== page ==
We had the advantage of living in our mountain-side Roanoke Valley house for about ten years before planning renovations. Our house when new had a huge deck which we enjoyed, but my wife was certain that we could make it even better.
As usual she was right. We took part of the deck for our breakfast room/sun-room where I am writing this post as I gaze out across the valley. The remainder of the deck we remodeled as a more intimate center section by switching to Trex decking and adding a balcony and wrought iron railing which would not interfere with the view.
It turned out to be a very popular spot for neighborhood gatherings. Recently we revisited those days by inviting some neighbors over for a meal of grilled salmon, roasted vegetables, and salad. Cooking on the deck is a treat since it is only one door and just a few steps from our kitchen and all its preparation spaces.
As we enjoyed our meal on the deck with our neighbors and talked until well after 9 PM, it brought back memories of many other meals on the deck.
The deck we found was a great place to enjoy a view of downtown Roanoke without being bothered by bugs especially early in the season. With a large screen porch adjacent, we could have easily retired to it if the bugs ever attacked, but the worse that I can remember is setting out a few citronella candles. No one ever seemed to want to leave the deck even though the view from the screen porch was even more spectacular.
Though we had some great meals, mostly we enjoyed the conversations which the deck and a few bottles of wine seemed to spark. With our visitors all from within walking distance, there were no worries about people getting home. I can remember a few nights when the conversations carried on until midnight.
I think our inviting deck is one of the things that I have enjoyed most about our Roanoke house. There are few people who visit who don't want to stand out on the deck even in the winter and check out the area's landmarks.
Our choice was to have a view that changes from the late winter picture in the post to a greener summer view. We chose to keep the trees instead of opening up the view even more by cutting them down. They make great shade in the summer and with the retractable awning that covers most of the deck, we can even have lunch on the deck during the heat of summer.
Downtown Roanoke of course is a popular sight from our deck especially at night, but as we were enjoying our salmon the other night, we got an airplane come down over Tinker Mountain and land at the Roanoke airport. Of course it is hard to beat the fourth of July when you can sit on the deck and watch fireworks from all over the valley.
One of my favorite things to do is to take sunrise photos from the deck. I even have a website dedicated to a few of the hundreds of sunrise photos that I have taken.
Having an enticing place for friends and family to gather is a blessing. From my mother's ninetieth birthday to graduation parties, our deck has seen it all. A lot of memories revolve around our deck.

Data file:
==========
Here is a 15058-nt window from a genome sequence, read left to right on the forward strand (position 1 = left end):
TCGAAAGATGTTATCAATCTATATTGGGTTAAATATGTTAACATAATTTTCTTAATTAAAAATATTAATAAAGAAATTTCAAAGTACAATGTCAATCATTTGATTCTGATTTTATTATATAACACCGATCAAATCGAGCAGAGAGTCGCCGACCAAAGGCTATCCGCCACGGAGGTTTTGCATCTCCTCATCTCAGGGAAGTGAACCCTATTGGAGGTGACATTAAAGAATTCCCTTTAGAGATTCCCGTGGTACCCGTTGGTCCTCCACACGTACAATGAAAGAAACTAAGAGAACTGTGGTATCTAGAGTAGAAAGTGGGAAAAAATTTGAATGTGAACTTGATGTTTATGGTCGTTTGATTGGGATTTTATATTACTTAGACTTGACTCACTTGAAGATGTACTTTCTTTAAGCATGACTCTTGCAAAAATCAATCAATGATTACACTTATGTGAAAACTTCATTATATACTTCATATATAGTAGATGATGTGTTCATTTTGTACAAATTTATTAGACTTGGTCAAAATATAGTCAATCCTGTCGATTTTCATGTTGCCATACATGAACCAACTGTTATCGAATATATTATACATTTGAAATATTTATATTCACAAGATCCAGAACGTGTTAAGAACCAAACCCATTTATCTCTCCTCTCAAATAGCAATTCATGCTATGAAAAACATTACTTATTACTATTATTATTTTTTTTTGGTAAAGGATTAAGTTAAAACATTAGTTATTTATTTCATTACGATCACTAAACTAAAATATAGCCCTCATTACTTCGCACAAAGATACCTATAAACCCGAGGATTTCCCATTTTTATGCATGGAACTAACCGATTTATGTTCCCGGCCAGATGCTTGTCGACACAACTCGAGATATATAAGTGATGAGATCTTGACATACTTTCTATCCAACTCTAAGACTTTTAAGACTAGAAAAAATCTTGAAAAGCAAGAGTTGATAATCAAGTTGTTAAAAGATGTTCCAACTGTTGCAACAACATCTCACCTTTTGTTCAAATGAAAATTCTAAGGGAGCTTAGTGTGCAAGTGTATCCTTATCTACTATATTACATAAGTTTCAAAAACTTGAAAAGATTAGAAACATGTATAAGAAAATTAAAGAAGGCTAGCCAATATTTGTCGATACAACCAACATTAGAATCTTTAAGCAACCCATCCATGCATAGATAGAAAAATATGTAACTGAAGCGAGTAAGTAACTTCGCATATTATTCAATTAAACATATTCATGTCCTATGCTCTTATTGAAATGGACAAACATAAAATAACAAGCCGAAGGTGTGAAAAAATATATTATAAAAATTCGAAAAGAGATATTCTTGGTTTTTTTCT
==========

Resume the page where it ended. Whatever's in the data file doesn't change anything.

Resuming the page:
I hope the folks who end up buying our home on the mountain enjoy the deck as much as we have. However, I doubt they will ever have as many wonderful summer naps as I have taken in our screened porch.
If you don't have a place with a view like the one from our deck, you might try following my recipe for grilled Atlantic salmon. Usually if I dangle grilled salmon in front of a guest who had ever tasted mine, I can guarantee their attendance.
Though I switch toppings from time to time, one that I have just found is especially good. It is Penzey's Ruth Ann's Muskego Ave. Chicken and Fish Seasoning. The best thing is that we got our bottle of the spice free since it their April promotional item.
I find that about half a pound of salmon with the skin on is enough for hardy appetites and a couple ounces less for the ladies. I prefer to grill salmon with the skin on the fish. I coat the skinless side with topping about fifteen minutes before I put it on the grill. I clean my grill with a mixture of one half teaspoon of olive oil and a cup of water. I usually clean it with a couple of paper towels dipped in my cleaning solution as the grill is warming up. My friend, Ron, taught me that trick.
The salmon goes on the grill skin side down, and I let it cook that way for about five minutes with the grill at medium heat and with the lid closed. Then I take a sturdy steel spatula and run it between the fish and its skin. I flip the fish off of the skin and scrape the skin off the grill and dispose of it.
Next I apply my topping to the now skinless side of the fish, close the top to the grill and let it cook for another four to five minutes. After about ten minutes total cooking, I flip the salmon over one more time so the now skinless side can be seared. Depending on the thickness of the fish, it will be done in three to five minutes. Total cooking time for a nice thick piece of salmon is usually under fifteen minutes.
Just when the salmon is starting to flake I remove from the grill, place on a platter and cover with aluminum foil until the rest of the dinner makes it out onto the deck. It is a guaranteed to delight your guests.